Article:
The articles on the state of the Republican party by John Heilemann and Jonathan Chait in the current New York magazine are both really good, I think. Heilemann marvels at the suicidal tendencies expressed in the current primary contest.
That Mitt Romney finds himself so imperiled by Rick Santorum--Rick Santorum!--is just the latest in a series of jaw-dropping developments in what has been the most volatile, unpredictable, and just plain wackadoodle Republican-nomination contest ever. Part of the explanation lies in Romney's lameness as a candidate, in Santorum's strength, and in the sudden efflorescence of social issues in what was supposed to be an all-economy-all-the-time affair. But even more important have been the seismic changes within the Republican Party. "Compared to 2008, all the candidates are way to the right of John McCain," says longtime conservative activist Jeff Bell. "The fact that Romney is running with basically the same views as then but is seen as too moderate tells you that the base has moved rightward and doesn't simply want a conservative candidate--it wants a very conservative one."Much of Chait's analysis is broadly compatible with Heilemann's primary play-by-play, though he puts far greater emphasis on the view that the GOP faces demographic extinction. So much emphasis that every turn of events--including the party's victory in 2010--has to conform to it.
Grim though the long-term demography may be, it became apparent to Republicans almost immediately after Obama took office that political fate had handed them an impossibly lucky opportunity. Democrats had come to power almost concurrently with the deepest economic crisis in 80 years, and Republicans quickly seized the tactical advantage, in an effort to leverage the crisis to rewrite their own political fortunes. The Lesser Depression could be an economic Watergate, the Republicans understood, an exogenous political shock that would, at least temporarily, overwhelm any deeper trend, and possibly afford the party a chance to permanently associate the Democrats with the painful aftermath of the crisis.Interesting--not that I go along with all this. I think 2010 was a much bigger setback for the demographic determinists than Chait allows. It's also hard to believe that the party has pivoted from ingenious tactical calculation in 2010 to blind panic just two years later, when not much has changed except for its winning control of the House. I don't think they were all that brilliant in 2010 and I don't see much sign of panic today. Those contradictory theories do have one thing in common, though: that the GOP understands the predicament Chait says it faces. I don't see that either. The GOP's problem is pathological complacency, not fear. The party should be much more afraid (though not mainly for demographic reasons) than it appears to be.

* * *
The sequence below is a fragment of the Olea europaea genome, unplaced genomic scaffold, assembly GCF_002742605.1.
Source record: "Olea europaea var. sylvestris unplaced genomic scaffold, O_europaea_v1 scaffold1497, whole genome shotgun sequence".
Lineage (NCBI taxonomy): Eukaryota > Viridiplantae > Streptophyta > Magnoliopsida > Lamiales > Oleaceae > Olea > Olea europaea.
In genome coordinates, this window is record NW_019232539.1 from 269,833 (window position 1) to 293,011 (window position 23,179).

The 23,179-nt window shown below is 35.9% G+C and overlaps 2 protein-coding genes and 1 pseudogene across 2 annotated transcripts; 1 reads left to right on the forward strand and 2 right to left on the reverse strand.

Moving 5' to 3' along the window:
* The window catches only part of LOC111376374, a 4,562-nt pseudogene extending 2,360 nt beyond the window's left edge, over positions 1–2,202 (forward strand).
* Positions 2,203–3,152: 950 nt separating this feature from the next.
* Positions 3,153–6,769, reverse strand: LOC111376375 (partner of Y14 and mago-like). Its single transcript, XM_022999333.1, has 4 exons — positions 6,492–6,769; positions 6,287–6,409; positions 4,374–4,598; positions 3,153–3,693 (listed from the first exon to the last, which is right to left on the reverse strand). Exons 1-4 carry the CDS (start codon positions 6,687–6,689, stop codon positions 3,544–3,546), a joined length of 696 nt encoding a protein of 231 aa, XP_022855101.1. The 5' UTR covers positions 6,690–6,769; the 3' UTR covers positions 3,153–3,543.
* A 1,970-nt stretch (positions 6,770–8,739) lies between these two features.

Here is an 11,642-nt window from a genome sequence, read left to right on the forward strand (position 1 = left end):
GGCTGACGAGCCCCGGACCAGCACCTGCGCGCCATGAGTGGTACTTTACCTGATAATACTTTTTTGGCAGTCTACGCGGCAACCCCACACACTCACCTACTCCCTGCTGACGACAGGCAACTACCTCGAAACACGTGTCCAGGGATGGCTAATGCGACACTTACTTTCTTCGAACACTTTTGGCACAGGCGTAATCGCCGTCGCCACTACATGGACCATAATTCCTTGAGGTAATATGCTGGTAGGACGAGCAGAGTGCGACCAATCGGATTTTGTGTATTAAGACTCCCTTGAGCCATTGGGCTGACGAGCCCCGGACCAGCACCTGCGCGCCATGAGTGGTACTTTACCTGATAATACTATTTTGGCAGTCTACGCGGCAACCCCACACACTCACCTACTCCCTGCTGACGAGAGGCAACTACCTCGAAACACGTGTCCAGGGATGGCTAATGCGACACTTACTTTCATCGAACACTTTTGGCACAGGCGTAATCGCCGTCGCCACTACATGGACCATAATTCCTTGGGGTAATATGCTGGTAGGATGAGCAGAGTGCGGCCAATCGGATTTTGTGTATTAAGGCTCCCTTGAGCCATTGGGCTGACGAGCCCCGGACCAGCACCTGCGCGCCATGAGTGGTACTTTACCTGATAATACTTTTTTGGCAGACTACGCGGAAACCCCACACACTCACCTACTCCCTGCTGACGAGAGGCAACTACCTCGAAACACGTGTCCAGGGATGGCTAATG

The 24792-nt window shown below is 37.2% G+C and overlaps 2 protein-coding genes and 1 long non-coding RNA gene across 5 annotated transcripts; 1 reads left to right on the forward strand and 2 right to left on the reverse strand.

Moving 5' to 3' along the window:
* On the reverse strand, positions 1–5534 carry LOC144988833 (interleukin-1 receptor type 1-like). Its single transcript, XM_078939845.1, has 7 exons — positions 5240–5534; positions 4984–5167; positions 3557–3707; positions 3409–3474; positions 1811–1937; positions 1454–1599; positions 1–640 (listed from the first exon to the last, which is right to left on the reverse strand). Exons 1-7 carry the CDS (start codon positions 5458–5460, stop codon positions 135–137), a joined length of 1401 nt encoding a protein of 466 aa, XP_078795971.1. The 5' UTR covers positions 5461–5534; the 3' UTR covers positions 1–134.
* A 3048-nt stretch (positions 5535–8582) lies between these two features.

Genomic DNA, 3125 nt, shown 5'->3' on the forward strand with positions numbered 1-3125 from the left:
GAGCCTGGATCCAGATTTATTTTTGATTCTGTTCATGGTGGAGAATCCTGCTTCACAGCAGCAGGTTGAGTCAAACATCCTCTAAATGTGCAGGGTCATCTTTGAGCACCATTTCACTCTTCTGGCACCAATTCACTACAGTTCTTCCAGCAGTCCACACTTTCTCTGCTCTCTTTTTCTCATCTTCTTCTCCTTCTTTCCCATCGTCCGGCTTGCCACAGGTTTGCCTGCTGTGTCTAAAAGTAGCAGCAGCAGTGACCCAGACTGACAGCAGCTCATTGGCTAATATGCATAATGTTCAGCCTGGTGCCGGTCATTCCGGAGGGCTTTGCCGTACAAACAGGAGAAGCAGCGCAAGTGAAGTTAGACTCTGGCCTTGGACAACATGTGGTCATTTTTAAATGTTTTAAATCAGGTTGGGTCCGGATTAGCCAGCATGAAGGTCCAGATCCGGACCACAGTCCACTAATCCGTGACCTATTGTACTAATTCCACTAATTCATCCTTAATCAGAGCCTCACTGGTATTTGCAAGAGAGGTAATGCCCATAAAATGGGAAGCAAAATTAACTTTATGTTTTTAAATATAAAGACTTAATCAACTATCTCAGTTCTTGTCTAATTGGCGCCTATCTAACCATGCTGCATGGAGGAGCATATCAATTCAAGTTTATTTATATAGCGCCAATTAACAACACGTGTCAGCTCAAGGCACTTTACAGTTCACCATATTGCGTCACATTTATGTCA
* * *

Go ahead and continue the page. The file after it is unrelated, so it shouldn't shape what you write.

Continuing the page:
During the last midterm elections, the strategy succeeded brilliantly. Republicans moved further right and won a gigantic victory. In the 2010 electorate, the proportion of voters under 30 fell by roughly a third, while the proportion of voters over 65 years old rose by a similar amount--the white share, too. In the long run, though, the GOP has done nothing at all to rehabilitate its deep unpopularity with the public as a whole, and has only further poisoned its standing with Hispanics. But by forswearing compromise, it opened the door to a single shot. The Republicans have gained the House and stand poised to win control of the Senate. If they can claw out a presidential win and hold on to Congress, they will have a glorious two-year window to restore the America they knew and loved, to lock in transformational change, or at least to wrench the status quo so far rightward that it will take Democrats a generation to wrench it back. The cost of any foregone legislative compromises on health care or the deficit would be trivial compared to the enormous gains available to a party in control of all three federal branches.
On the other hand, if they lose their bid to unseat Obama, they will have mortgaged their future for nothing at all. And over the last several months, it has appeared increasingly likely that the party's great all-or-nothing bet may land, ultimately, on nothing. In which case, the Republicans will have turned an unfavorable outlook into a truly bleak one in a fit of panic. The deepest effect of Obama's election upon the Republicans' psyche has been to make them truly fear, for the first time since before Ronald Reagan, that the future is against them.
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